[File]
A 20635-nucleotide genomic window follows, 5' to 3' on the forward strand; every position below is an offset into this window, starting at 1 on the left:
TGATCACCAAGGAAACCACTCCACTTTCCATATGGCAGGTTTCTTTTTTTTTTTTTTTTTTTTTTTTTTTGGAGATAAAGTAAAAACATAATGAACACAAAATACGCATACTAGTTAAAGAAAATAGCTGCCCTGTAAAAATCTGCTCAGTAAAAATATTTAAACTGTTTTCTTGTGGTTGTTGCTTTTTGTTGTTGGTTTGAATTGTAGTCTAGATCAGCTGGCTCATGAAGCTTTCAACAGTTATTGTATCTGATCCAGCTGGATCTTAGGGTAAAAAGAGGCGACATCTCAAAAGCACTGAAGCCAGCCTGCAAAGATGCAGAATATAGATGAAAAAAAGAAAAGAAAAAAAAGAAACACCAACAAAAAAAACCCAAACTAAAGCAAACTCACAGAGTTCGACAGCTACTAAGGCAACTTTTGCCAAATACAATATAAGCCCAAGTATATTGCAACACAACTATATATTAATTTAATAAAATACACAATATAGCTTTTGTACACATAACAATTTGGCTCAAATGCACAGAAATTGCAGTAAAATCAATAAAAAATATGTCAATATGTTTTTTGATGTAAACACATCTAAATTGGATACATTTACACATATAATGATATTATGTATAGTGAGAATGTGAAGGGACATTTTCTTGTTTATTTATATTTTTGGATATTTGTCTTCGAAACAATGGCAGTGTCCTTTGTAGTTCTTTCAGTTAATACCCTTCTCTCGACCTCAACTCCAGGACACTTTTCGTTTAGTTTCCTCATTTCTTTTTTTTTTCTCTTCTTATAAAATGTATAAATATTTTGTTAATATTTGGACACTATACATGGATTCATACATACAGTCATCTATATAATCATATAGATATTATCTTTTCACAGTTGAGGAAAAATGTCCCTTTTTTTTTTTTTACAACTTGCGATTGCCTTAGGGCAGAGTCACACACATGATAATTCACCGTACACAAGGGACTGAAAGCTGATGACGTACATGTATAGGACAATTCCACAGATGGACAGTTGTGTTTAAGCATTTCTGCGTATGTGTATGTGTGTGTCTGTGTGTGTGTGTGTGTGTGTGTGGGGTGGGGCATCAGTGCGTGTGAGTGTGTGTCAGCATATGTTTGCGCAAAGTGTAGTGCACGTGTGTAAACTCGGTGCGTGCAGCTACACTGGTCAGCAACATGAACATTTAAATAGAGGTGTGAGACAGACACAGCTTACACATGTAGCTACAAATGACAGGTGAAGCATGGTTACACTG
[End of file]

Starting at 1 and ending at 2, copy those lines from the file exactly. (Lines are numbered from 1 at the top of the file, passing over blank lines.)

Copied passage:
A 20635-nucleotide genomic window follows, 5' to 3' on the forward strand; every position below is an offset into this window, starting at 1 on the left:
TGATCACCAAGGAAACCACTCCACTTTCCATATGGCAGGTTTCTTTTTTTTTTTTTTTTTTTTTTTTTTTGGAGATAAAGTAAAAACATAATGAACACAAAATACGCATACTAGTTAAAGAAAATAGCTGCCCTGTAAAAATCTGCTCAGTAAAAATATTTAAACTGTTTTCTTGTGGTTGTTGCTTTTTGTTGTTGGTTTGAATTGTAGTCTAGATCAGCTGGCTCATGAAGCTTTCAACAGTTATTGTATCTGATCCAGCTGGATCTTAGGGTAAAAAGAGGCGACATCTCAAAAGCACTGAAGCCAGCCTGCAAAGATGCAGAATATAGATGAAAAAAAGAAAAGAAAAAAAAGAAACACCAACAAAAAAAACCCAAACTAAAGCAAACTCACAGAGTTCGACAGCTACTAAGGCAACTTTTGCCAAATACAATATAAGCCCAAGTATATTGCAACACAACTATATATTAATTTAATAAAATACACAATATAGCTTTTGTACACATAACAATTTGGCTCAAATGCACAGAAATTGCAGTAAAATCAATAAAAAATATGTCAATATGTTTTTTGATGTAAACACATCTAAATTGGATACATTTACACATATAATGATATTATGTATAGTGAGAATGTGAAGGGACATTTTCTTGTTTATTTATATTTTTGGATATTTGTCTTCGAAACAATGGCAGTGTCCTTTGTAGTTCTTTCAGTTAATACCCTTCTCTCGACCTCAACTCCAGGACACTTTTCGTTTAGTTTCCTCATTTCTTTTTTTTTTCTCTTCTTATAAAATGTATAAATATTTTGTTAATATTTGGACACTATACATGGATTCATACATACAGTCATCTATATAATCATATAGATATTATCTTTTCACAGTTGAGGAAAAATGTCCCTTTTTTTTTTTTTACAACTTGCGATTGCCTTAGGGCAGAGTCACACACATGATAATTCACCGTACACAAGGGACTGAAAGCTGATGACGTACATGTATAGGACAATTCCACAGATGGACAGTTGTGTTTAAGCATTTCTGCGTATGTGTATGTGTGTGTCTGTGTGTGTGTGTGTGTGTGTGTGGGGTGGGGCATCAGTGCGTGTGAGTGTGTGTCAGCATATGTTTGCGCAAAGTGTAGTGCACGTGTGTAAACTCGGTGCGTGCAGCTACACTGGTCAGCAACATGAACATTTAAATAGAGGTGTGAGACAGACACAGCTTACACATGTAGCTACAAATGACAGGTGAAGCATGGTTACACTG